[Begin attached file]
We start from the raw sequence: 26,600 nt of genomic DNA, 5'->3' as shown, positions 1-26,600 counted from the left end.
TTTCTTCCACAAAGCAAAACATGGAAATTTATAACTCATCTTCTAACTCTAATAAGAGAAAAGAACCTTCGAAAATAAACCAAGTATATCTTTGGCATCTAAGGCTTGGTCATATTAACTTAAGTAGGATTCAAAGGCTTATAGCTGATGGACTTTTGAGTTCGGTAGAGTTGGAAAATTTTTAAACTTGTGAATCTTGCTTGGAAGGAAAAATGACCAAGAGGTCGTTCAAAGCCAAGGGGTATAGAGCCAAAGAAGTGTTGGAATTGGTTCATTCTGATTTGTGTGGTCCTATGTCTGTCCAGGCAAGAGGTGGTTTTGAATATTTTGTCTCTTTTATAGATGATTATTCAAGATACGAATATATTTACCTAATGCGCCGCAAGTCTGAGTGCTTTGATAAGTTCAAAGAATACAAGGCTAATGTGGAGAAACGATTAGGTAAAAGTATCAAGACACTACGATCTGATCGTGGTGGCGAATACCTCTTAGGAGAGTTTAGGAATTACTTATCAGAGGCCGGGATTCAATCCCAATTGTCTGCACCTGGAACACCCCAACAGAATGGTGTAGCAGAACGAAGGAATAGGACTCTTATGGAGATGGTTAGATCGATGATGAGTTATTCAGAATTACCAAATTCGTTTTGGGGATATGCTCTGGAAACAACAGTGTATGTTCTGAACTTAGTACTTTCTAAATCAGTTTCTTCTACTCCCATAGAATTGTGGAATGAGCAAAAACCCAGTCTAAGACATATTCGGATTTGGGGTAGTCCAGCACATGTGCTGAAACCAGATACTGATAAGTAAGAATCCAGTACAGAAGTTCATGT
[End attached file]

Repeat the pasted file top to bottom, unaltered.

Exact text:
We start from the raw sequence: 26,600 nt of genomic DNA, 5'->3' as shown, positions 1-26,600 counted from the left end.
TTTCTTCCACAAAGCAAAACATGGAAATTTATAACTCATCTTCTAACTCTAATAAGAGAAAAGAACCTTCGAAAATAAACCAAGTATATCTTTGGCATCTAAGGCTTGGTCATATTAACTTAAGTAGGATTCAAAGGCTTATAGCTGATGGACTTTTGAGTTCGGTAGAGTTGGAAAATTTTTAAACTTGTGAATCTTGCTTGGAAGGAAAAATGACCAAGAGGTCGTTCAAAGCCAAGGGGTATAGAGCCAAAGAAGTGTTGGAATTGGTTCATTCTGATTTGTGTGGTCCTATGTCTGTCCAGGCAAGAGGTGGTTTTGAATATTTTGTCTCTTTTATAGATGATTATTCAAGATACGAATATATTTACCTAATGCGCCGCAAGTCTGAGTGCTTTGATAAGTTCAAAGAATACAAGGCTAATGTGGAGAAACGATTAGGTAAAAGTATCAAGACACTACGATCTGATCGTGGTGGCGAATACCTCTTAGGAGAGTTTAGGAATTACTTATCAGAGGCCGGGATTCAATCCCAATTGTCTGCACCTGGAACACCCCAACAGAATGGTGTAGCAGAACGAAGGAATAGGACTCTTATGGAGATGGTTAGATCGATGATGAGTTATTCAGAATTACCAAATTCGTTTTGGGGATATGCTCTGGAAACAACAGTGTATGTTCTGAACTTAGTACTTTCTAAATCAGTTTCTTCTACTCCCATAGAATTGTGGAATGAGCAAAAACCCAGTCTAAGACATATTCGGATTTGGGGTAGTCCAGCACATGTGCTGAAACCAGATACTGATAAGTAAGAATCCAGTACAGAAGTTCATGT